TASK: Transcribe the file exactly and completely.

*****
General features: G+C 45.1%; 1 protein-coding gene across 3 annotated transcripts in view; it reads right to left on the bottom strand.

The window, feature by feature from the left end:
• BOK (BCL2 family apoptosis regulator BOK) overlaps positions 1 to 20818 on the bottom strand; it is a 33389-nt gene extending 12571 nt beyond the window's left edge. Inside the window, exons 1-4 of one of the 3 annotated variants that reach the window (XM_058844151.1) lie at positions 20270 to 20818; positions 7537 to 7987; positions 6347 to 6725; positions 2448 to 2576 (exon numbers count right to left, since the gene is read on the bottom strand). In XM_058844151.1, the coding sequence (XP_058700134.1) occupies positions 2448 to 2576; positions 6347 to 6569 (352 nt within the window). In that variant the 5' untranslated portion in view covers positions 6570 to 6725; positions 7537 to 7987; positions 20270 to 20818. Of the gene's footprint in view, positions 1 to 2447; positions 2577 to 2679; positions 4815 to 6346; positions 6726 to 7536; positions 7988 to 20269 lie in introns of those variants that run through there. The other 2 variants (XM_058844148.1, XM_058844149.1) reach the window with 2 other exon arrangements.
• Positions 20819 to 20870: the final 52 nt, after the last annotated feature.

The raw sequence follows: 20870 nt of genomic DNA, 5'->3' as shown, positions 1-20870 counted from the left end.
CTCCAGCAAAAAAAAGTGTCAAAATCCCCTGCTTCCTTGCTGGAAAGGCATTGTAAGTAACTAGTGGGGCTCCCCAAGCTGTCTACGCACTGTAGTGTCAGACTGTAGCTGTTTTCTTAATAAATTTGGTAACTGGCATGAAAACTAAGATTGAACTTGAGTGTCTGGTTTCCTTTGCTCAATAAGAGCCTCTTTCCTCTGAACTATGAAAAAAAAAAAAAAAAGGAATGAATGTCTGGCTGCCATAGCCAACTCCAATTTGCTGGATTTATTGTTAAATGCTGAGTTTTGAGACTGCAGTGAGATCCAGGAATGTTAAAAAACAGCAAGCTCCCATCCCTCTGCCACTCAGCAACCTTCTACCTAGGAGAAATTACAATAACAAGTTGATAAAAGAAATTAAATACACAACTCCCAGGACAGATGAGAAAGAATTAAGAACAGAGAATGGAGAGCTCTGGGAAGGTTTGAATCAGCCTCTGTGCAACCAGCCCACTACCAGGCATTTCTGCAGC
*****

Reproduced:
General features: G+C 45.1%; 1 protein-coding gene across 3 annotated transcripts in view; it reads right to left on the bottom strand.

The window, feature by feature from the left end:
• BOK (BCL2 family apoptosis regulator BOK) overlaps positions 1 to 20818 on the bottom strand; it is a 33389-nt gene extending 12571 nt beyond the window's left edge. Inside the window, exons 1-4 of one of the 3 annotated variants that reach the window (XM_058844151.1) lie at positions 20270 to 20818; positions 7537 to 7987; positions 6347 to 6725; positions 2448 to 2576 (exon numbers count right to left, since the gene is read on the bottom strand). In XM_058844151.1, the coding sequence (XP_058700134.1) occupies positions 2448 to 2576; positions 6347 to 6569 (352 nt within the window). In that variant the 5' untranslated portion in view covers positions 6570 to 6725; positions 7537 to 7987; positions 20270 to 20818. Of the gene's footprint in view, positions 1 to 2447; positions 2577 to 2679; positions 4815 to 6346; positions 6726 to 7536; positions 7988 to 20269 lie in introns of those variants that run through there. The other 2 variants (XM_058844148.1, XM_058844149.1) reach the window with 2 other exon arrangements.
• Positions 20819 to 20870: the final 52 nt, after the last annotated feature.

The raw sequence follows: 20870 nt of genomic DNA, 5'->3' as shown, positions 1-20870 counted from the left end.
CTCCAGCAAAAAAAAGTGTCAAAATCCCCTGCTTCCTTGCTGGAAAGGCATTGTAAGTAACTAGTGGGGCTCCCCAAGCTGTCTACGCACTGTAGTGTCAGACTGTAGCTGTTTTCTTAATAAATTTGGTAACTGGCATGAAAACTAAGATTGAACTTGAGTGTCTGGTTTCCTTTGCTCAATAAGAGCCTCTTTCCTCTGAACTATGAAAAAAAAAAAAAAAAGGAATGAATGTCTGGCTGCCATAGCCAACTCCAATTTGCTGGATTTATTGTTAAATGCTGAGTTTTGAGACTGCAGTGAGATCCAGGAATGTTAAAAAACAGCAAGCTCCCATCCCTCTGCCACTCAGCAACCTTCTACCTAGGAGAAATTACAATAACAAGTTGATAAAAGAAATTAAATACACAACTCCCAGGACAGATGAGAAAGAATTAAGAACAGAGAATGGAGAGCTCTGGGAAGGTTTGAATCAGCCTCTGTGCAACCAGCCCACTACCAGGCATTTCTGCAGC